Gig Economy

DoorDash is winning the food delivery war

But it’s not fighting fair.

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Once upon a time, the food delivery service landscape was full of plucky upstarts. That competition has fueled massive mergers and acquisitions, the rise of the gig company, shady business practices, and laws to deal with the latter two consequences.

On Friday, CNBC reported Second Measure data that shows DoorDash edging out GrubHub for leading market share. Too bad DoorDash is a terrible company.

DoorDash’s rise to power — The delivery app’s endless promotions and tip-skimming practices helped it gain a lot of traction as a relative latecomer to the industry, launching in 2013. Only Uber Eats launched after DoorDash and survived to tell the tale, but it had the power of, well, Uber behind it.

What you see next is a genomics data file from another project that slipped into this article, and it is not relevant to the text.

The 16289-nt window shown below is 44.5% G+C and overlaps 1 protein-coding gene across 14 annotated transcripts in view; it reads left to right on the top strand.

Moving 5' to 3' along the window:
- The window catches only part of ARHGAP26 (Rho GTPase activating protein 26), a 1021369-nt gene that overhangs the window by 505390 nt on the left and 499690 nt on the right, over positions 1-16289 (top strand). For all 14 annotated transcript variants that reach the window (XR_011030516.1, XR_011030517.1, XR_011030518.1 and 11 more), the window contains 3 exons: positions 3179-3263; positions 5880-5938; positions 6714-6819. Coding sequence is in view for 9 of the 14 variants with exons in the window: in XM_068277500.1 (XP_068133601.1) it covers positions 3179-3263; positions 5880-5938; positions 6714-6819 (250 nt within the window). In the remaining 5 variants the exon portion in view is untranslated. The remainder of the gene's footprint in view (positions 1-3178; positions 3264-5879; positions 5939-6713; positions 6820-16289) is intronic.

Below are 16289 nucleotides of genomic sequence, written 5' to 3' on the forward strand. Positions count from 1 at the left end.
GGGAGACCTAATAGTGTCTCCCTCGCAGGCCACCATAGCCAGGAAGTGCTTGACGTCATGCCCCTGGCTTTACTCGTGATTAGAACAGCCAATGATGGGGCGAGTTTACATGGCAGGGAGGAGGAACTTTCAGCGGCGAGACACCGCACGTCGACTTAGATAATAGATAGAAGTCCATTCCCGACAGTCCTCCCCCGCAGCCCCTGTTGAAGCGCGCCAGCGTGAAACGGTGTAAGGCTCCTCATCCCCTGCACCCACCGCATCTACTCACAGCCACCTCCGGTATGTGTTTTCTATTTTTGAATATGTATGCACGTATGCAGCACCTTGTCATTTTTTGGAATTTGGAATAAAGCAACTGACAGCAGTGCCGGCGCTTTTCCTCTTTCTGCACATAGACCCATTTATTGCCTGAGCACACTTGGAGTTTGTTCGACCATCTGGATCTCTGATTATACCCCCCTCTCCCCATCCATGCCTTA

After standing its ground on its tipping model for months, the company was eventually shamed into changing it. The revamped model was confusing, just as predatory, and made even worse as recently as December.

Despite all this controversy, DoorDash jumped from 19 to 33 percent market share from 2018 to 2019, whittling away GrubHub’s previous dominance. GrubHub merged with Seamless and acquired Eat24 over the years, but the heavyweight was bested by what must surely be some kind of Ponzi scheme.

In 2018 and 2019, DoorDash, Grubhub, Uber Eats, and Postmates made up 93 and 94 percent of the entire food delivery market, respectively. Only Postmates managed to not only hold onto its market share but increase it a little against the tide of DoorDash.

  • DoorDash: Increase from 19 to 33 percent
  • GrubHub: Decrease from 43 to 32 percent
  • Uber Eats: Decrease from 22 to 19 percent
  • Postmates: Increase from 9 to 10 percent

DoorDash sales grew 143 percent year over year while it wasn’t paying its contractors adequate wages and threatening millions to combat an (admittedly clumsy) California freelance law that seeks to protect them. But, hey, who doesn’t love a coupon?